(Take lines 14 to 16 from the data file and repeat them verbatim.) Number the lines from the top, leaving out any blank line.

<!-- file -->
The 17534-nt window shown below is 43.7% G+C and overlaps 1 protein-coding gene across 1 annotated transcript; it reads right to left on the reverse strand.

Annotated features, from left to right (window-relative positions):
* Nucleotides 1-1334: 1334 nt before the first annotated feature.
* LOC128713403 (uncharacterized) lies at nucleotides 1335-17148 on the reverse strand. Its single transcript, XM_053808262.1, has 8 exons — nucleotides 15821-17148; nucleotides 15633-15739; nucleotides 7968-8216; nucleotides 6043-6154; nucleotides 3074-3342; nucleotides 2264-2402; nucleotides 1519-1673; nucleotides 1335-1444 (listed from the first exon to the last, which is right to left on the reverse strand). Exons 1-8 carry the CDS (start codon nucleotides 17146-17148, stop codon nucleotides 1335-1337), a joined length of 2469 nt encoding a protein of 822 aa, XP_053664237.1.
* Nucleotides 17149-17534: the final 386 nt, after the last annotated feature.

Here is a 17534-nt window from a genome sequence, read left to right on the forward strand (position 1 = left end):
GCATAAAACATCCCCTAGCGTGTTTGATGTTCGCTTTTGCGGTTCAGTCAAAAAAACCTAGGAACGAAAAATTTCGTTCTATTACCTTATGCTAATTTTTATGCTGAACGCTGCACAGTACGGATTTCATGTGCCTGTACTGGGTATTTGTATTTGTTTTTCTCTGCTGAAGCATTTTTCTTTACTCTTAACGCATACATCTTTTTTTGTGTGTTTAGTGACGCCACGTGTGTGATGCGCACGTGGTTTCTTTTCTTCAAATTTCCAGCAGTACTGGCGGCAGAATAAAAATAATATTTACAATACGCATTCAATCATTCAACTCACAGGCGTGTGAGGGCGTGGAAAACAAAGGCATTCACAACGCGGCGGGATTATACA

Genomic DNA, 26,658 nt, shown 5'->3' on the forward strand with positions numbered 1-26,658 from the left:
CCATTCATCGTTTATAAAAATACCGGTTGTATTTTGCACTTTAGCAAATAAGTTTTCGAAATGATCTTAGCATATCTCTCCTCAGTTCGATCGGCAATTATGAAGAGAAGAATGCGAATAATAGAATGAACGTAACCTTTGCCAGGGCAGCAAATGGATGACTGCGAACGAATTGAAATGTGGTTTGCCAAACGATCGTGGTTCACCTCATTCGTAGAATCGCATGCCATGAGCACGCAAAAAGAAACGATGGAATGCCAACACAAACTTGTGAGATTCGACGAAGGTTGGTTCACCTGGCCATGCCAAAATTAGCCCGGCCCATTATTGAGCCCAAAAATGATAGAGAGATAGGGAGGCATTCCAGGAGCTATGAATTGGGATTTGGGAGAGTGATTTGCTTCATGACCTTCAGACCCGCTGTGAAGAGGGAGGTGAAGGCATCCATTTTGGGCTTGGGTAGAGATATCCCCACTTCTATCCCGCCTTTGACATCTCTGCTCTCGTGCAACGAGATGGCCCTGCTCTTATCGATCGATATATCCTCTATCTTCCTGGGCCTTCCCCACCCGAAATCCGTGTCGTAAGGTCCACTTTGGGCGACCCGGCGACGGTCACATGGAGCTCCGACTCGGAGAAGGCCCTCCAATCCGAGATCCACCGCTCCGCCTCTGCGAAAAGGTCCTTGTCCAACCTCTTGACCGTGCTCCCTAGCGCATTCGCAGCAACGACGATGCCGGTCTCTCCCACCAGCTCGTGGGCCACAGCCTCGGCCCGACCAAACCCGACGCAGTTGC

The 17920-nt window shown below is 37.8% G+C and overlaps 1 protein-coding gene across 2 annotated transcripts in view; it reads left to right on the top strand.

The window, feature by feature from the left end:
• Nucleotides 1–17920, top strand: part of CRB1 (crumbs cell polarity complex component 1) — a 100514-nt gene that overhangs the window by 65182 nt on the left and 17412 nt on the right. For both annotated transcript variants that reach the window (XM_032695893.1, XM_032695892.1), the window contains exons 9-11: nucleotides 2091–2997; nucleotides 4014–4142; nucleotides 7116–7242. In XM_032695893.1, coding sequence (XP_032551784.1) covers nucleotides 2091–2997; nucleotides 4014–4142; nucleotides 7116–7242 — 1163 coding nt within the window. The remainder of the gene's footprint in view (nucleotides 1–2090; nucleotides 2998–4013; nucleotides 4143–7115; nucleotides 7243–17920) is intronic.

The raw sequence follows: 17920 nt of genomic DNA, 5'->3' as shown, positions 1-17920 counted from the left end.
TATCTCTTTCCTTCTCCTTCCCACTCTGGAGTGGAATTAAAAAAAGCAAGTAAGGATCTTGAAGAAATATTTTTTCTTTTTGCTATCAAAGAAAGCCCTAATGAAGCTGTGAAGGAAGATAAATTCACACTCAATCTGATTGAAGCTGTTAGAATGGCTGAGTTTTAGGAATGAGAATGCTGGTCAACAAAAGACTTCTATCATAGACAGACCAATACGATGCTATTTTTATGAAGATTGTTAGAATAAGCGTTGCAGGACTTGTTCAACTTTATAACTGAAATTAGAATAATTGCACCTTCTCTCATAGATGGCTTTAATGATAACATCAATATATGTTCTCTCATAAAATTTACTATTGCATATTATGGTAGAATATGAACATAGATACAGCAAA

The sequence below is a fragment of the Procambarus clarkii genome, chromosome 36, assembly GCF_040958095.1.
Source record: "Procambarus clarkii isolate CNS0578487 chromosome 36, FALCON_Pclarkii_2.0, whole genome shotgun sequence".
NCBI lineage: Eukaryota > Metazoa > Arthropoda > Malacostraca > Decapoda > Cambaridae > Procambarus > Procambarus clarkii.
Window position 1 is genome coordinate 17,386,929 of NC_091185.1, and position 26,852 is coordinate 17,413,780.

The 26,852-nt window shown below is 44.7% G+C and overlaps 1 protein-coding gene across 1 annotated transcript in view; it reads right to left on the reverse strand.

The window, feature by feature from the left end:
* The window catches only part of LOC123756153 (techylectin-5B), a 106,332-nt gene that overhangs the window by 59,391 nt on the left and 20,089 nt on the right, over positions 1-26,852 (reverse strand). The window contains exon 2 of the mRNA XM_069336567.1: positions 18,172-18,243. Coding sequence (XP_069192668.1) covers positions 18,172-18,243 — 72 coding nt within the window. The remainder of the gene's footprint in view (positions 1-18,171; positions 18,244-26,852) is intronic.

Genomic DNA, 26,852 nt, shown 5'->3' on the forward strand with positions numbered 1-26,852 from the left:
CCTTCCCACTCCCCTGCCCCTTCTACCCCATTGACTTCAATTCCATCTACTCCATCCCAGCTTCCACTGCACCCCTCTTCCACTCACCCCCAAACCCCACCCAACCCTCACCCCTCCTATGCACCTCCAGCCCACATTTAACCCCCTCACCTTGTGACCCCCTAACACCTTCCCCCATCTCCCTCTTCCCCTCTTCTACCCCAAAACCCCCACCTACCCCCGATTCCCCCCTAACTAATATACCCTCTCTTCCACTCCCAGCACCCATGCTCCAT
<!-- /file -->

TATCTCTTTCCTTCTCCTTCCCACTCTGGAGTGGAATTAAAAAAAGCAAGTAAGGATCTTGAAGAAATATTTTTTCTTTTTGCTATCAAAGAAAGCCCTAATGAAGCTGTGAAGGAAGATAAATTCACACTCAATCTGATTGAAGCTGTTAGAATGGCTGAGTTTTAGGAATGAGAATGCTGGTCAACAAAAGACTTCTATCATAGACAGACCAATACGATGCTATTTTTATGAAGATTGTTAGAATAAGCGTTGCAGGACTTGTTCAACTTTATAACTGAAATTAGAATAATTGCACCTTCTCTCATAGATGGCTTTAATGATAACATCAATATATGTTCTCTCATAAAATTTACTATTGCATATTATGGTAGAATATGAACATAGATACAGCAAA

The sequence below is a fragment of the Procambarus clarkii genome, chromosome 36, assembly GCF_040958095.1.
Source record: "Procambarus clarkii isolate CNS0578487 chromosome 36, FALCON_Pclarkii_2.0, whole genome shotgun sequence".